Mountain Plants

Alpine meadow in Austria

Mountain plants have to face the most bewildering contrasts in living conditions of any plants found on Earth. These conditions are unbelievably harsh and impose great challenges to survival in the face of very high winds, extreme cold, wildly fluctuating temperatures, thin rocky soils, snow and ice, and a thin atmosphere that contains very little oxygen but huge amounts of UV radiation.


A mountain compresses into a very short distance conditions which, if traveling north, would be experienced over a span of thousands of miles. Each mountain is banded with horizontal layers of totally different kinds of trees, shrubs and other plants. And of course the higher you go, the more harsh the living conditions.

To see how this zoning system works, click on the following link and travel from base to summit up an amazing place in Africa called the Rwenzori Mountains. 

Sometimes you will find the same kind of tree on a high mountain slope that grows in the valley below. But because of the extreme conditions at the higher altitudes the tree will be very stunted (almost like a bonsai sometimes) and take 75 years or longer (if at all) to reach the same diameter the tree in the valley reached in just 15 years.

One great extreme example of this is the stunted, wind-bent cluster of ground-hugging vegetation very near the timberline, called Krummholz, which is a German word meaning "crooked wood." Krummholz may start as a regular spruce, fir or pine tree taking root on the leeward side of a small boulder.

When the young sapling reaches the height of the boulder, the high winds and harsh conditions keep it from growing anymore vertically. Instead it starts to grow out horizontally over the ground, staying very low to the earth to protect it from the cold and high winds.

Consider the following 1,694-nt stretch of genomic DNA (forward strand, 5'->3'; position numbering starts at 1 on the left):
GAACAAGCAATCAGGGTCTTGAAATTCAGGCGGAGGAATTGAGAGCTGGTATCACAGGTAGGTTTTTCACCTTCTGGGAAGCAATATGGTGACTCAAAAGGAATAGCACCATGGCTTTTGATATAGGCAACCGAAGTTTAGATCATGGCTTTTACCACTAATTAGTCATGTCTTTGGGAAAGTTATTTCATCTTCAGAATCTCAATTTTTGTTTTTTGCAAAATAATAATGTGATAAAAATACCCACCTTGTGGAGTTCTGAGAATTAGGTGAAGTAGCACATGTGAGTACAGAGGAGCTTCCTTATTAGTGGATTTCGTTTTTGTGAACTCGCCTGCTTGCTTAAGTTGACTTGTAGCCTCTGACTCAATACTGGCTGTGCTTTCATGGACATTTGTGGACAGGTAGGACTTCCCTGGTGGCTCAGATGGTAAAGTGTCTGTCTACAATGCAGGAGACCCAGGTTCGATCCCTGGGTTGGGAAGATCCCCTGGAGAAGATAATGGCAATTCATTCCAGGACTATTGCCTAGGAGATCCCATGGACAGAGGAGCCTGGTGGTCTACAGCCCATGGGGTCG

Alpine flowers are small humble plants that grow very slowly, as well. One study of a high altitude cushion plant seedling showed that in 10 years the plant put out only two tiny leaves a year and achieved a total growth of about one-third of an inch in the entire 10-year period! Now, that's slow growth!

Because mountain plants grow so slowly, most cannot sprout, mature and produce their own seeds in a single season. For this reason most are perennials, which means that they live for many years, as does a tree, for example. These plants use most of their energy just for survival, and that's why it can take many years for them to put back enough energy to flower and produce seeds.

Due to the high winds and heavy snows on tall mountains, most mountain plants are very supple and have the ability to bend a lot before breaking, and any woody plants are stubby and low like the Krummholz mentioned earlier.

A lot of the high altitude plants have the ability to retain the heat of the intense sun to use throughout the frosty night. One great example is the snow willow. The buds of this plant are covered in a thick fuzz of tiny white hairs but the bud itself is black. The sun heats up the black core and the heat is trapped there by the translucent hairs, just like a miniature greenhouse — what a beautiful design! 






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